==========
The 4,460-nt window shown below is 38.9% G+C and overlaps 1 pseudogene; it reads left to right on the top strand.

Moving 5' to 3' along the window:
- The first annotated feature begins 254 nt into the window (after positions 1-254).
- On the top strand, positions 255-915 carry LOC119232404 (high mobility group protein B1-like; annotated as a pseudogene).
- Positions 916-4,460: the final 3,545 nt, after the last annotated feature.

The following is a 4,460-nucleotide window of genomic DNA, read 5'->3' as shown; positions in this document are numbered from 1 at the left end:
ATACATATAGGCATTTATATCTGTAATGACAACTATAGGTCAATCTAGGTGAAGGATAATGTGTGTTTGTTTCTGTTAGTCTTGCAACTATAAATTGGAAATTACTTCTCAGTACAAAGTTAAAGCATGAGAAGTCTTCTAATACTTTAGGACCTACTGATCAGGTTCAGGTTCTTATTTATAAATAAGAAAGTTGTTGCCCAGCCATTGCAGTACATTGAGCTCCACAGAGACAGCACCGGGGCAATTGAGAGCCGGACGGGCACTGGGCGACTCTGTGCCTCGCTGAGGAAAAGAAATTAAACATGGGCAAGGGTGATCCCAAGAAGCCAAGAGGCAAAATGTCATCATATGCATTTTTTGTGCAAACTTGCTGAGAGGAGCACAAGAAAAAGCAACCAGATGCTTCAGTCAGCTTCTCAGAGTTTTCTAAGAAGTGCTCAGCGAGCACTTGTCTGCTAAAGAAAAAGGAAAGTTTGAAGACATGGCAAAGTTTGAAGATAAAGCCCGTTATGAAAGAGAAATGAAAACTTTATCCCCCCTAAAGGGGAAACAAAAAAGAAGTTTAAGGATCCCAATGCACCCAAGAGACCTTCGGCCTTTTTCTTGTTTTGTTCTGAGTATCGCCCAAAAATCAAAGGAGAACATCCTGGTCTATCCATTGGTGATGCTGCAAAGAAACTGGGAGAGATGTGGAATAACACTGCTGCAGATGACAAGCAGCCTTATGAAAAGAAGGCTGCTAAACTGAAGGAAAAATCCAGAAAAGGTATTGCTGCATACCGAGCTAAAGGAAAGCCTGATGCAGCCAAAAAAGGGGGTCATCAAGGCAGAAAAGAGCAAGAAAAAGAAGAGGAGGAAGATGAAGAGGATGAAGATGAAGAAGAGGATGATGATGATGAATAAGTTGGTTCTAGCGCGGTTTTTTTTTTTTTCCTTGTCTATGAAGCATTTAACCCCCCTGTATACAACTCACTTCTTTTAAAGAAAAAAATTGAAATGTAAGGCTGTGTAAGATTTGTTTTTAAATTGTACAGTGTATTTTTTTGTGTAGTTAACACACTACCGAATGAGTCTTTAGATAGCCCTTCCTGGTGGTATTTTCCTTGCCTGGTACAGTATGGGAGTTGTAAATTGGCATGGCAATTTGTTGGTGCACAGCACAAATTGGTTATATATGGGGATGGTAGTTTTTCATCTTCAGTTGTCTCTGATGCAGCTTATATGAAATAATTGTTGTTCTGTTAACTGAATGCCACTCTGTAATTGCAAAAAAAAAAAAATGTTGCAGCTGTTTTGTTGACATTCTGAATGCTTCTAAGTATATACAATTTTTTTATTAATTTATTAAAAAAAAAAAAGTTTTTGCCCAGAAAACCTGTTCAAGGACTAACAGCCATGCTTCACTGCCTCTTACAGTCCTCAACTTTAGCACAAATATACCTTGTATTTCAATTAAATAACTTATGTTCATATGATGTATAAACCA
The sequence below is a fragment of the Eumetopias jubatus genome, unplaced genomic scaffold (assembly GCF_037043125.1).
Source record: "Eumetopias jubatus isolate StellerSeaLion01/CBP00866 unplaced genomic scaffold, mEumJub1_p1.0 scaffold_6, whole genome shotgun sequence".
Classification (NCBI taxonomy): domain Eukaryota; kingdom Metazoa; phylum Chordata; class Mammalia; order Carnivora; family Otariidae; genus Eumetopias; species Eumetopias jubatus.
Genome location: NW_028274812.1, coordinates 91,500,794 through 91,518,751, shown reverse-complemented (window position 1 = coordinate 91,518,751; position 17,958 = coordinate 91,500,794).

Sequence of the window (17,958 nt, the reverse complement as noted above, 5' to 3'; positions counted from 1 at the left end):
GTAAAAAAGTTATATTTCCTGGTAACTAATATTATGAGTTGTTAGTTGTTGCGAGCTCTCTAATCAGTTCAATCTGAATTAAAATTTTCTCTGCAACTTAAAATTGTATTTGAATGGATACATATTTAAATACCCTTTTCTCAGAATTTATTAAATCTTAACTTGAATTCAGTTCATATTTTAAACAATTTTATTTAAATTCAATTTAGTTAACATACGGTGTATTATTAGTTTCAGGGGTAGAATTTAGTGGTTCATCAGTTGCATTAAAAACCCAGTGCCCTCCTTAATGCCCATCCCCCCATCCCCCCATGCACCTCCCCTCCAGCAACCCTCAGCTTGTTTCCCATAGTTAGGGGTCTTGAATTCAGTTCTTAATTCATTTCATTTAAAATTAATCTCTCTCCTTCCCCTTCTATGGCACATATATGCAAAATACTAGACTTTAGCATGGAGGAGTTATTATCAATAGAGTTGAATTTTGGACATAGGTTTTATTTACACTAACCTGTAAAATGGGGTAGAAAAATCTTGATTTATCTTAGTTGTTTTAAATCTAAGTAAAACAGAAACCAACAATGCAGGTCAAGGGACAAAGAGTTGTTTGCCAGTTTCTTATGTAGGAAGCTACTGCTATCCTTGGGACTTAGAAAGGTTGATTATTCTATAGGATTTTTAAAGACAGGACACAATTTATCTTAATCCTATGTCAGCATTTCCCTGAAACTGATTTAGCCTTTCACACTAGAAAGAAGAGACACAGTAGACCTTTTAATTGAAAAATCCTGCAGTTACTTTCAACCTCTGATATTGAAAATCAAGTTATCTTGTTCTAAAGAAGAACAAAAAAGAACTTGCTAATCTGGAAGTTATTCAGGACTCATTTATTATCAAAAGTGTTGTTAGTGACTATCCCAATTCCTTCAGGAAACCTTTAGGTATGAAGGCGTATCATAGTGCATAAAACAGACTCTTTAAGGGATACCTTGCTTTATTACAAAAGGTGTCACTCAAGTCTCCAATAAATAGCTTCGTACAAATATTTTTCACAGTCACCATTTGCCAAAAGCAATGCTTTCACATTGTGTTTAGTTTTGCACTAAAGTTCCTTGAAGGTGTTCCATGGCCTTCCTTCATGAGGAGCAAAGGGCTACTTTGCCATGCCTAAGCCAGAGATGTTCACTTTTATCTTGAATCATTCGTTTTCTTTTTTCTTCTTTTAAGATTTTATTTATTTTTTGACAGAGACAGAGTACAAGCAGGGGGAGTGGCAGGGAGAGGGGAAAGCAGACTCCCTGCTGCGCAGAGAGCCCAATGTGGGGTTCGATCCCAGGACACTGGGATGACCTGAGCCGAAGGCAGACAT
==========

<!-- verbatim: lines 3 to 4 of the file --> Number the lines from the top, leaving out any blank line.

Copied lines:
- The first annotated feature begins 254 nt into the window (after positions 1-254).
- On the top strand, positions 255-915 carry LOC119232404 (high mobility group protein B1-like; annotated as a pseudogene).